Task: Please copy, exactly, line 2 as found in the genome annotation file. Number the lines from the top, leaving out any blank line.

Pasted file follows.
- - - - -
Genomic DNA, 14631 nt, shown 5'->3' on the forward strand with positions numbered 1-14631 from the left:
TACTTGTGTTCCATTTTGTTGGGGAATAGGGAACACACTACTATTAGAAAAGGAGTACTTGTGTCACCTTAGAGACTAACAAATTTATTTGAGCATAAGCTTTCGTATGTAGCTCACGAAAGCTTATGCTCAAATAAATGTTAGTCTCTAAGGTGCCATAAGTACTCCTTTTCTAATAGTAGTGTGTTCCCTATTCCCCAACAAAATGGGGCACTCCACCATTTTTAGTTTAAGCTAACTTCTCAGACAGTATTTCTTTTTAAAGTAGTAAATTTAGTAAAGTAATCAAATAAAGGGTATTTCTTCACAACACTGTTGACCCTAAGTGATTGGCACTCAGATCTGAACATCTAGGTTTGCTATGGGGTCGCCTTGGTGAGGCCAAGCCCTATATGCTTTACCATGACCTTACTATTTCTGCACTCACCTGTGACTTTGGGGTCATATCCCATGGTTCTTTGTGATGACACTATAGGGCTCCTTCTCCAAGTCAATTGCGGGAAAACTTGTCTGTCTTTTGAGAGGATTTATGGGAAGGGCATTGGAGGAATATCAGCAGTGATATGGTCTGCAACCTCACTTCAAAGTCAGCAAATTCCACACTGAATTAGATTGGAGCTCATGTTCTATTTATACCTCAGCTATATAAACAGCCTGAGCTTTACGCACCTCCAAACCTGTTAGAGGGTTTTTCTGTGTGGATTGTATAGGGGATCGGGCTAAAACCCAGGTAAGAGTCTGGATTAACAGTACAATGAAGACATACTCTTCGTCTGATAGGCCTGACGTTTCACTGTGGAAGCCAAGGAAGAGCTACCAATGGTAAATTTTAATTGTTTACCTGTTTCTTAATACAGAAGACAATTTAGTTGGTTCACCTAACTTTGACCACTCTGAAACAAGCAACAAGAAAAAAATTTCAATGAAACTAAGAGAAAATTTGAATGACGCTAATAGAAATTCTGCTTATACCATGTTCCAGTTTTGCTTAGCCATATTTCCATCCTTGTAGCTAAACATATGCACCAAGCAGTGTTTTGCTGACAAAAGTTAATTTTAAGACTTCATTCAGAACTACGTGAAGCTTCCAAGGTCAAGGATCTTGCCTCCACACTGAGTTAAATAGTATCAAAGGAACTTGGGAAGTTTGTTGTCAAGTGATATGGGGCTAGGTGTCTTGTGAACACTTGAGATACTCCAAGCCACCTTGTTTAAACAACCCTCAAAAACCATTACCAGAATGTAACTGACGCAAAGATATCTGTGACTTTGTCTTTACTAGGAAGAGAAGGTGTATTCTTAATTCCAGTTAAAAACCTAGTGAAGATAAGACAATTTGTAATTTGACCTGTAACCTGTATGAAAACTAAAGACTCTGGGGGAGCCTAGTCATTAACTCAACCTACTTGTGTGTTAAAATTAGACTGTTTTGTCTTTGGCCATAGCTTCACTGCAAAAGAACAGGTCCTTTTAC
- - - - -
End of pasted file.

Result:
TACTTGTGTTCCATTTTGTTGGGGAATAGGGAACACACTACTATTAGAAAAGGAGTACTTGTGTCACCTTAGAGACTAACAAATTTATTTGAGCATAAGCTTTCGTATGTAGCTCACGAAAGCTTATGCTCAAATAAATGTTAGTCTCTAAGGTGCCATAAGTACTCCTTTTCTAATAGTAGTGTGTTCCCTATTCCCCAACAAAATGGGGCACTCCACCATTTTTAGTTTAAGCTAACTTCTCAGACAGTATTTCTTTTTAAAGTAGTAAATTTAGTAAAGTAATCAAATAAAGGGTATTTCTTCACAACACTGTTGACCCTAAGTGATTGGCACTCAGATCTGAACATCTAGGTTTGCTATGGGGTCGCCTTGGTGAGGCCAAGCCCTATATGCTTTACCATGACCTTACTATTTCTGCACTCACCTGTGACTTTGGGGTCATATCCCATGGTTCTTTGTGATGACACTATAGGGCTCCTTCTCCAAGTCAATTGCGGGAAAACTTGTCTGTCTTTTGAGAGGATTTATGGGAAGGGCATTGGAGGAATATCAGCAGTGATATGGTCTGCAACCTCACTTCAAAGTCAGCAAATTCCACACTGAATTAGATTGGAGCTCATGTTCTATTTATACCTCAGCTATATAAACAGCCTGAGCTTTACGCACCTCCAAACCTGTTAGAGGGTTTTTCTGTGTGGATTGTATAGGGGATCGGGCTAAAACCCAGGTAAGAGTCTGGATTAACAGTACAATGAAGACATACTCTTCGTCTGATAGGCCTGACGTTTCACTGTGGAAGCCAAGGAAGAGCTACCAATGGTAAATTTTAATTGTTTACCTGTTTCTTAATACAGAAGACAATTTAGTTGGTTCACCTAACTTTGACCACTCTGAAACAAGCAACAAGAAAAAAATTTCAATGAAACTAAGAGAAAATTTGAATGACGCTAATAGAAATTCTGCTTATACCATGTTCCAGTTTTGCTTAGCCATATTTCCATCCTTGTAGCTAAACATATGCACCAAGCAGTGTTTTGCTGACAAAAGTTAATTTTAAGACTTCATTCAGAACTACGTGAAGCTTCCAAGGTCAAGGATCTTGCCTCCACACTGAGTTAAATAGTATCAAAGGAACTTGGGAAGTTTGTTGTCAAGTGATATGGGGCTAGGTGTCTTGTGAACACTTGAGATACTCCAAGCCACCTTGTTTAAACAACCCTCAAAAACCATTACCAGAATGTAACTGACGCAAAGATATCTGTGACTTTGTCTTTACTAGGAAGAGAAGGTGTATTCTTAATTCCAGTTAAAAACCTAGTGAAGATAAGACAATTTGTAATTTGACCTGTAACCTGTATGAAAACTAAAGACTCTGGGGGAGCCTAGTCATTAACTCAACCTACTTGTGTGTTAAAATTAGACTGTTTTGTCTTTGGCCATAGCTTCACTGCAAAAGAACAGGTCCTTTTAC